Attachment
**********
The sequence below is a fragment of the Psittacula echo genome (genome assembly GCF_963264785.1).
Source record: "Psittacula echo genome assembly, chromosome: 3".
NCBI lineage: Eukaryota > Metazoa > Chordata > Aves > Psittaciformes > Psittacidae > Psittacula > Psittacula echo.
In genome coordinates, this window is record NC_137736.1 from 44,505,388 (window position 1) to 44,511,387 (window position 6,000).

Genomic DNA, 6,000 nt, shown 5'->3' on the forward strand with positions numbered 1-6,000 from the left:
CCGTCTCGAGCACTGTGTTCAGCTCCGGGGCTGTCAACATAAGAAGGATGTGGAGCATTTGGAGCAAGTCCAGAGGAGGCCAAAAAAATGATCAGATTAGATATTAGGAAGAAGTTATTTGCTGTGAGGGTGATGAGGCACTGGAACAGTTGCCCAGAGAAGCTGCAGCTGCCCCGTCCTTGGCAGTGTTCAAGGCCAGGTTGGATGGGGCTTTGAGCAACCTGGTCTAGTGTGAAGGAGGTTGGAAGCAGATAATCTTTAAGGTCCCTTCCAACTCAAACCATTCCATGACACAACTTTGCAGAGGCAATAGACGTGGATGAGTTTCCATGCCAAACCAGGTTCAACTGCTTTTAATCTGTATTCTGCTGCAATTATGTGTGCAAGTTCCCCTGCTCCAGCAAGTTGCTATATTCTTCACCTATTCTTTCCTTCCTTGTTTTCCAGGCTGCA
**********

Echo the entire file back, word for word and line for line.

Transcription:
The sequence below is a fragment of the Psittacula echo genome (genome assembly GCF_963264785.1).
Source record: "Psittacula echo genome assembly, chromosome: 3".
NCBI lineage: Eukaryota > Metazoa > Chordata > Aves > Psittaciformes > Psittacidae > Psittacula > Psittacula echo.
In genome coordinates, this window is record NC_137736.1 from 44,505,388 (window position 1) to 44,511,387 (window position 6,000).

Genomic DNA, 6,000 nt, shown 5'->3' on the forward strand with positions numbered 1-6,000 from the left:
CCGTCTCGAGCACTGTGTTCAGCTCCGGGGCTGTCAACATAAGAAGGATGTGGAGCATTTGGAGCAAGTCCAGAGGAGGCCAAAAAAATGATCAGATTAGATATTAGGAAGAAGTTATTTGCTGTGAGGGTGATGAGGCACTGGAACAGTTGCCCAGAGAAGCTGCAGCTGCCCCGTCCTTGGCAGTGTTCAAGGCCAGGTTGGATGGGGCTTTGAGCAACCTGGTCTAGTGTGAAGGAGGTTGGAAGCAGATAATCTTTAAGGTCCCTTCCAACTCAAACCATTCCATGACACAACTTTGCAGAGGCAATAGACGTGGATGAGTTTCCATGCCAAACCAGGTTCAACTGCTTTTAATCTGTATTCTGCTGCAATTATGTGTGCAAGTTCCCCTGCTCCAGCAAGTTGCTATATTCTTCACCTATTCTTTCCTTCCTTGTTTTCCAGGCTGCA